The PDF format is one of the most widely used formats in the world. The numerous functions it has to offer indeed makes the format complex. Many companies use it to exchange information between business partners or in-house. It therefore makes sense to use quality specifications to ensure interoperability within and outside a company. Standard formats defined for PDF can be used to define such quality requirements and simplify their compliance. They also relieve the burden of technical details and help clarify responsibilities within the process chain. ISO defined these standards to guarantee reliable PDF processing in view of the many PDF creation programs and the central importance of PDF. Let’s have a look.
A month with the experts on topics like accessibility, security and digital signatures, new PDF standards, conversion, workflows together with the basics of PDF Association and ISO standards. Its like PDFpedia right in front of your screen. This blog explains some of the topics in detail that are of much interest to callas and its stakeholders, including the 2 webinars presented by our Managing Director, Dietrich von Seggern.
In the manufacturing industry, the importance of 3D data has recently grown. In light of this, the PDF Association - along with the 3D PDF Consortium - has recently published a high-level introduction about the roles and capabilities of PDF technology in manufacturing industries. With the availability of the necessary technology for the visualization of such 3D data, this technology is used to avoid loss of information in production, scholarly publishing, in situ publishing of 3D figures and much more! Check callas’ view on the matter in this blog post!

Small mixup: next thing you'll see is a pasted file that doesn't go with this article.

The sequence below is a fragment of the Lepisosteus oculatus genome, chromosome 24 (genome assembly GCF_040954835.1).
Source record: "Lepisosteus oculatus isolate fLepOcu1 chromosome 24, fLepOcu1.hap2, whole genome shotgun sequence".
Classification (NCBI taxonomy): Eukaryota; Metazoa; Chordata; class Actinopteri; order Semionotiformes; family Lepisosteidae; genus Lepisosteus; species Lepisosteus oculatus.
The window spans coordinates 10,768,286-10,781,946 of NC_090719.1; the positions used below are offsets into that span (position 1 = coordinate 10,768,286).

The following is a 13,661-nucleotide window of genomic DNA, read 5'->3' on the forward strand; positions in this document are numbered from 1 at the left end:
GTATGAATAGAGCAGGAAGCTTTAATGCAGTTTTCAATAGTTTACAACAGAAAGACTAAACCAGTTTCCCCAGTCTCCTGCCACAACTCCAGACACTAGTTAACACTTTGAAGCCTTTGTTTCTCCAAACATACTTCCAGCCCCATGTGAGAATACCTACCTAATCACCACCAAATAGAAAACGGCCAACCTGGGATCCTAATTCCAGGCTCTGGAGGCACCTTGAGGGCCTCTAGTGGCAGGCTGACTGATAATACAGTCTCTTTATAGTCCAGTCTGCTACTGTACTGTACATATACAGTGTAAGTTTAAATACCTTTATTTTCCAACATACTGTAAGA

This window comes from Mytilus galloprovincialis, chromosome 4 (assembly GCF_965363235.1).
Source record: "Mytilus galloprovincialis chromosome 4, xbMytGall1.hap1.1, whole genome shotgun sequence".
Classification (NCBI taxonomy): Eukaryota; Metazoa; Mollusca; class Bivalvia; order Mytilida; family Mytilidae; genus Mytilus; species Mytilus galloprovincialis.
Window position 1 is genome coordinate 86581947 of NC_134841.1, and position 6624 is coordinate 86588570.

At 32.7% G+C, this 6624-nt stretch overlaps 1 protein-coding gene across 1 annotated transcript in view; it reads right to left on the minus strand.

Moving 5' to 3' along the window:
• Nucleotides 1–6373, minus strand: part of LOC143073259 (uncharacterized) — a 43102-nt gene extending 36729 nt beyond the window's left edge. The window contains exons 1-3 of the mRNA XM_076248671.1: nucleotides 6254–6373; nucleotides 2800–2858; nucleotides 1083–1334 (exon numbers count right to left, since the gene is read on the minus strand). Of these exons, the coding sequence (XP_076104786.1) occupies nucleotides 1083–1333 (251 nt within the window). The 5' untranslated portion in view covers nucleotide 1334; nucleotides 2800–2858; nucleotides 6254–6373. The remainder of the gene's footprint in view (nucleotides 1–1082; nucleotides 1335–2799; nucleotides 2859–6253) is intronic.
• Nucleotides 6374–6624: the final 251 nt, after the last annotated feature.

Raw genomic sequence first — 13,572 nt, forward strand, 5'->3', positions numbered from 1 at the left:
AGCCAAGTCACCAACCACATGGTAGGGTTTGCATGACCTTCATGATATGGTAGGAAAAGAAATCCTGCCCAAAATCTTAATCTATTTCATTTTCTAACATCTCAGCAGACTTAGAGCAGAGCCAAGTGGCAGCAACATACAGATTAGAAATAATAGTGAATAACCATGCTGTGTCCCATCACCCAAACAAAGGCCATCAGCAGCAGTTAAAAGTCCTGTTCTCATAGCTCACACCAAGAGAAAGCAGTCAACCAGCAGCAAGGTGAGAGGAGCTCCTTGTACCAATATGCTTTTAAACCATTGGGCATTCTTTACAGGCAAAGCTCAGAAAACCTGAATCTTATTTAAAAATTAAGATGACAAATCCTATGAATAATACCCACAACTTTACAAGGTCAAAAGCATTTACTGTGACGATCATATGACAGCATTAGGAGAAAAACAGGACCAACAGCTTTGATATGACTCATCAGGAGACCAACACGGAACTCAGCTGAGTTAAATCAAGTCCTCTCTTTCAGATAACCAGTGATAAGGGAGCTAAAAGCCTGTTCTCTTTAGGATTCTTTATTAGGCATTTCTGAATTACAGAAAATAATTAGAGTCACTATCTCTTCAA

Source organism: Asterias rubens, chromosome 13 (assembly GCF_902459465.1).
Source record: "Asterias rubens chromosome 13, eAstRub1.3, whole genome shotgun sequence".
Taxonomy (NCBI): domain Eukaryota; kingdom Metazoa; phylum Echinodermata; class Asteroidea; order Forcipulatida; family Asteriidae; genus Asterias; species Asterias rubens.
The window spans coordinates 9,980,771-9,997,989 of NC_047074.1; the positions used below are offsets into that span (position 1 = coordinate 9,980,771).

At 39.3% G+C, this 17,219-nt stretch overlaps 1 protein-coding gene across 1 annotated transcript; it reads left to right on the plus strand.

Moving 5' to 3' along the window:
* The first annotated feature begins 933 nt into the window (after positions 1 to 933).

I am just back from the PDF Association’s annual event, the EDC (Electronic Document Conference), in Seattle. In short: I think it was a very good event and I am happy that we decided to have it in North America this year. (That’s a picture of Mount Rainier in the blog post cover, taken from Lake Washington during the evening boat tour.) It is always helpful to talk about recent PDF developments and to hear what others, end users as well as developers, think about those. One thing that we (the attendees) came back to various times during the event is that PDF has many more features than currently being used and that it is important to educate users and developers – which made for the title of this blog post. Part of that mission is that from now on, this annual event will alternate between Europe (next year) and North America.
For people with physical disabilities, such as severely impaired vision, reading on a computer with technical aids is much easier than reading on paper. It therefore makes sense to make technical documentation available electronically, and thus make it accessible to as many people as possible. Guess which is the preferred format for achieving this and how does it add value for everyone?
At the DocEng conference, I met a lot of academics and professionals discussing interesting requirements and solutions related to PDF documents. It was impressive to see what these people are working on, what they (don't) know about PDF and whether it works according to their needs. Here is my experience ...
One of the questions that have been discussed at the recent PDF Days was whether a PDF can comply to more than just one ISO standard. Some of the attendees seem to have been confused by the amount of different standards. I guess it is a legitimate question why we have so many different standards and how difficult it would be to create a PDF that complies with more than just one of them. So, I wrote this blog.